2C2P | Payments Powerhouses: Transforming Logistics Through Digital…
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Payments Powerhouses: Transforming Transport Logistics Through Digital Payments with Thomas Beurthey

In this instalment of Payments Powerhouses, we talk about how digital payments have transformed transport logistics in Vietnam, and what's in store for the country's fintech space.

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Thomas Beurthey, Founder & Managing Director of Dibee, spearheads the overall management of the company’s secure digital payment solution.

Prior to founding Dibee, Thomas was the CFO and Managing Director at Accor Services India. In 2009, he joined Edenred in Singapore as its Regional Business Development Director, where he helped acquire Barclay Voucher, the leading meals voucher company in Japan.

Thomas moved to Vietnam in 2015 to be Managing Director of Edenred’s Vietnam division. While working there, he crafted Ticket Fleet Pro as an innovative way to streamline the country’s fuel and fleet payment processes.

Founded in Ho Chi Minh City, Vietnam, in 2018, Dibee started out as an all-in-one digital payment solution to manage fuel expenses, reduce costs, and optimise fleet management for trucking companies. This record management solution has since expanded, giving companies the ability to build reputational assets and propel them towards expansion.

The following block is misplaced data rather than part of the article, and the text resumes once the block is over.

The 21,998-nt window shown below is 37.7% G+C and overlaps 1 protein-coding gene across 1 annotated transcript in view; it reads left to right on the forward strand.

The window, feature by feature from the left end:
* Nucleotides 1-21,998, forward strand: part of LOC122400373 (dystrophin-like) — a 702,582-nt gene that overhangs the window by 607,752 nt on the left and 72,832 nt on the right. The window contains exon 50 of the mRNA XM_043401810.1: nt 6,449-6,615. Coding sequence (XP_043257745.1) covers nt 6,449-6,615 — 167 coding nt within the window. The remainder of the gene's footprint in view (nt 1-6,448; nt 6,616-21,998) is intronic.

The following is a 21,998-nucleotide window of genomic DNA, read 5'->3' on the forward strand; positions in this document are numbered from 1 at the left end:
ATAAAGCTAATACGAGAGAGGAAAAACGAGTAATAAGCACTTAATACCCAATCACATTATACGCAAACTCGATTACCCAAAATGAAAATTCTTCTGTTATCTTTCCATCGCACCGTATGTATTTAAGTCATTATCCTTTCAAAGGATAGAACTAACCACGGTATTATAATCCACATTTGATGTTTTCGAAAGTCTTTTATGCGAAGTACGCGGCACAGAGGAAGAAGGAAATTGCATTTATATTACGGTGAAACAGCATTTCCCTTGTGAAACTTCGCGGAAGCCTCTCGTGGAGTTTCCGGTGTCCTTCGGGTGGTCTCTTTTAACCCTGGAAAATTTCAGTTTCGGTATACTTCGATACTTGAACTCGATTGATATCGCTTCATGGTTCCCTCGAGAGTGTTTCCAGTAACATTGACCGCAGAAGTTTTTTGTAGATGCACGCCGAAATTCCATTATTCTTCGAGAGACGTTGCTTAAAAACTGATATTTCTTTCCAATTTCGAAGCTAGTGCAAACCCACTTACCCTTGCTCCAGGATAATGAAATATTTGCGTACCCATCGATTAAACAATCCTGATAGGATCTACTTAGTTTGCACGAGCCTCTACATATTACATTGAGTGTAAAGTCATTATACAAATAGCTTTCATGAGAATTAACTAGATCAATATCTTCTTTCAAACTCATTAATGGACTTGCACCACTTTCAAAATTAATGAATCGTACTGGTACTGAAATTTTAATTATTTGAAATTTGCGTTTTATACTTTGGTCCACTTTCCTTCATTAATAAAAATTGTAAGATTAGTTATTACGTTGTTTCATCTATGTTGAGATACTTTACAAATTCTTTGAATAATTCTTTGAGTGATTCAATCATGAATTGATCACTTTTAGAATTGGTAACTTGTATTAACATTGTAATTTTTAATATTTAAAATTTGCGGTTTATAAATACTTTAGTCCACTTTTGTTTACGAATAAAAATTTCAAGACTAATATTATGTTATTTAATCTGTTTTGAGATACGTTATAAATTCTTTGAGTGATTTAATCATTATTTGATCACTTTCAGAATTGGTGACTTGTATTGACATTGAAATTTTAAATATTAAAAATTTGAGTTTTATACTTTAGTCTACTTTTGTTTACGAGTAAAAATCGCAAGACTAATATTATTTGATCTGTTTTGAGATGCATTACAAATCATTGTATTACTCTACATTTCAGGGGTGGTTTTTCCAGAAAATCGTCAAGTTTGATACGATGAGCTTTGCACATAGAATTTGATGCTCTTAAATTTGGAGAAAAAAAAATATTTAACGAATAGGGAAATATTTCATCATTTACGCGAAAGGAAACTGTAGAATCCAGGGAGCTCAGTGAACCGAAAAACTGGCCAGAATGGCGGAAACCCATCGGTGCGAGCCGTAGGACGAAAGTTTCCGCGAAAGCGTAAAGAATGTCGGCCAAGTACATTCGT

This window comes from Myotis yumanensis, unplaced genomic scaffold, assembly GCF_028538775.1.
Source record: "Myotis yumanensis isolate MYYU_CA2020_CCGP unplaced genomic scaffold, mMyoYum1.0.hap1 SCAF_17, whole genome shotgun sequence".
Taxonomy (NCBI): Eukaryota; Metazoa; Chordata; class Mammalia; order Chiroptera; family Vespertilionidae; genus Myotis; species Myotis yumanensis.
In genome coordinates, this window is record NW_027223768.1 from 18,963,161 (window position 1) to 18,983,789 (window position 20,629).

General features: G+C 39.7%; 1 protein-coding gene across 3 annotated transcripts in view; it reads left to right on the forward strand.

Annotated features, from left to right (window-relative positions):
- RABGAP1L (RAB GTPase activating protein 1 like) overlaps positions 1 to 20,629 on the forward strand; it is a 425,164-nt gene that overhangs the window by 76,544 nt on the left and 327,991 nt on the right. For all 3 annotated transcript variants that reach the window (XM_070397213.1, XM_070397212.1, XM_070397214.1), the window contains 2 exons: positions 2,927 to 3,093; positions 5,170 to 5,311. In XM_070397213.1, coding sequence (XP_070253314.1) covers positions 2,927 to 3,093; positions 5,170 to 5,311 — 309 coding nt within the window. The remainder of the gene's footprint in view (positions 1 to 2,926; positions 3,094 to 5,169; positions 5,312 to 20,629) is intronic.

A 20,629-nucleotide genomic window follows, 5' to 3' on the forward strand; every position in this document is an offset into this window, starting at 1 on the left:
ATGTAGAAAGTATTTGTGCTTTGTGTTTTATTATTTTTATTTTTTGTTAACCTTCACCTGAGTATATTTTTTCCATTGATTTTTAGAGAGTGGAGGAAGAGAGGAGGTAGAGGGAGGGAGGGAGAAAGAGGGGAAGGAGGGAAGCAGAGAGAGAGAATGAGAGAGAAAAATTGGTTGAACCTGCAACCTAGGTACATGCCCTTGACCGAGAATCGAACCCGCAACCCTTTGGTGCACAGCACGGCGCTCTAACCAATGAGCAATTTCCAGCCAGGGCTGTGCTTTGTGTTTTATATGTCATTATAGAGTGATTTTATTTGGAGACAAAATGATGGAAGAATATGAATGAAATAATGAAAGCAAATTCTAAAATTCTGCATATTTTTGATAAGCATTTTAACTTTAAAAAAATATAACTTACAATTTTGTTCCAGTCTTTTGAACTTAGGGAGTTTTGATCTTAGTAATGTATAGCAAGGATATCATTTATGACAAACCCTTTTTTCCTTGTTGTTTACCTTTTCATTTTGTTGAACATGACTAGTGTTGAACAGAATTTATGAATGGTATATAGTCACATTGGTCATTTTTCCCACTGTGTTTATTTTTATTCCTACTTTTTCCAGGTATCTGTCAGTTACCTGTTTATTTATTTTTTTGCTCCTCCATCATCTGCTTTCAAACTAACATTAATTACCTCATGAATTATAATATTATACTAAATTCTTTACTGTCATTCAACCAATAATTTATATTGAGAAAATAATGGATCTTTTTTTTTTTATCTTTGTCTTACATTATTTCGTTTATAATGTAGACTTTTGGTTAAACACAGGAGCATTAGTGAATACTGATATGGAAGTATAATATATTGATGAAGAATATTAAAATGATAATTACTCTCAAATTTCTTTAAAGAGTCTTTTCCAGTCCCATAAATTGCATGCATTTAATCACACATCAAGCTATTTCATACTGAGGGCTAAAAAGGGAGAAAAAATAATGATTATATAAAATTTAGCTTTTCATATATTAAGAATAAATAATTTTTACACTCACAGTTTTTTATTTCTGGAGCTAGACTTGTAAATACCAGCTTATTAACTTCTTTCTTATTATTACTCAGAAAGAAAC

In the fifth episode of the Payments Powerhouses podcast, Thomas shares how Dibee’s streamlined logistics management process has benefited the broader Vietnamese economy.

Listen to the podcast below, or read on for the highlights of our conversation with Thomas.

Payments Powerhouses podcast

Thomas, you've had a multifaceted career where you’ve worked across strategy, business development, and finance. And you've lived in China, India, Australia, Singapore and now Vietnam. Could you share more about your interesting background?

Thomas: I was born and raised in France. After graduating from business school, I went to India, where I met the founders of Accor Services and started my career. I took on different roles, such as creating employee benefits, loyalty programmes and solutions to improve productivity and employee motivation. Most of my experience was to start operations or develop acquisitions in new countries.

Could you give us some insight into the fuel and fleet management industry? How does the Dibee solution solve some of its pain points?

One of the key factors of success for Vietnam would be to remain competitive in logistics, where it is ranked high against other countries. In transport logistics, fuel represents 30% to 40% of the cost. If you don't control this, you are not in good shape.